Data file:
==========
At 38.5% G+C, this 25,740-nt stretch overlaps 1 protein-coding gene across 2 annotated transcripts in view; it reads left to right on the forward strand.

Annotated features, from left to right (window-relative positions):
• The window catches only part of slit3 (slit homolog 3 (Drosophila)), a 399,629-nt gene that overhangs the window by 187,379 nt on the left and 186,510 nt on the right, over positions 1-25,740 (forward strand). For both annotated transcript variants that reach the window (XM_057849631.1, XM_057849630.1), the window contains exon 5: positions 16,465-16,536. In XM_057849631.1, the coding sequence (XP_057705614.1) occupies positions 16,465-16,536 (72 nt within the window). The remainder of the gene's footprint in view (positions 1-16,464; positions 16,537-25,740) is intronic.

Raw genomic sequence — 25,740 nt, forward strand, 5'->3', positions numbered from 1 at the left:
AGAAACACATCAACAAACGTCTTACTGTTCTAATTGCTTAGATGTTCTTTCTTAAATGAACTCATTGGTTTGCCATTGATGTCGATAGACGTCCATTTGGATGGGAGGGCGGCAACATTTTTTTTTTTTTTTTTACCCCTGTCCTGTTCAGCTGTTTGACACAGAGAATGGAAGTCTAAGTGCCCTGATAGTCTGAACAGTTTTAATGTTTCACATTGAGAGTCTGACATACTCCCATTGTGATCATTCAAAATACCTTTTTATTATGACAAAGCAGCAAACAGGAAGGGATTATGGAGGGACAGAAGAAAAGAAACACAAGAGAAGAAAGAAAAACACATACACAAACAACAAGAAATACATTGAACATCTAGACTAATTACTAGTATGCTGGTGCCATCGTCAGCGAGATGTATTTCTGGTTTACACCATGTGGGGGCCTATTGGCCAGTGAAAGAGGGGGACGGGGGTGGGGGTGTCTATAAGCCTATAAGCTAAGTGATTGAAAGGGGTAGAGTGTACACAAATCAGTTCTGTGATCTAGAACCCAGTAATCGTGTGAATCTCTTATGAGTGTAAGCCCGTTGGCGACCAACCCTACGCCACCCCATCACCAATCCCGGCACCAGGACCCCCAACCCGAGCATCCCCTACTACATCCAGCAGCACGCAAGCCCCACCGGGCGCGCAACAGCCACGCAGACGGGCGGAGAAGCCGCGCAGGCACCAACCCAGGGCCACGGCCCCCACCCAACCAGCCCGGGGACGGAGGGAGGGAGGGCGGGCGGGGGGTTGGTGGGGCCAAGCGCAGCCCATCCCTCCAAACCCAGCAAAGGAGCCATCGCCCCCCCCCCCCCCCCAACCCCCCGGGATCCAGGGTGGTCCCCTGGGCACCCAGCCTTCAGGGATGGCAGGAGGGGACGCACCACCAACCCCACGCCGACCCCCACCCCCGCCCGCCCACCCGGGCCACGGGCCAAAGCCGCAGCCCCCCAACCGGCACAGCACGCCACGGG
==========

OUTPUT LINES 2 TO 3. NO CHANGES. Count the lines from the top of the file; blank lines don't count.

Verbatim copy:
Annotated features, from left to right (window-relative positions):
• The window catches only part of slit3 (slit homolog 3 (Drosophila)), a 399,629-nt gene that overhangs the window by 187,379 nt on the left and 186,510 nt on the right, over positions 1-25,740 (forward strand). For both annotated transcript variants that reach the window (XM_057849631.1, XM_057849630.1), the window contains exon 5: positions 16,465-16,536. In XM_057849631.1, the coding sequence (XP_057705614.1) occupies positions 16,465-16,536 (72 nt within the window). The remainder of the gene's footprint in view (positions 1-16,464; positions 16,537-25,740) is intronic.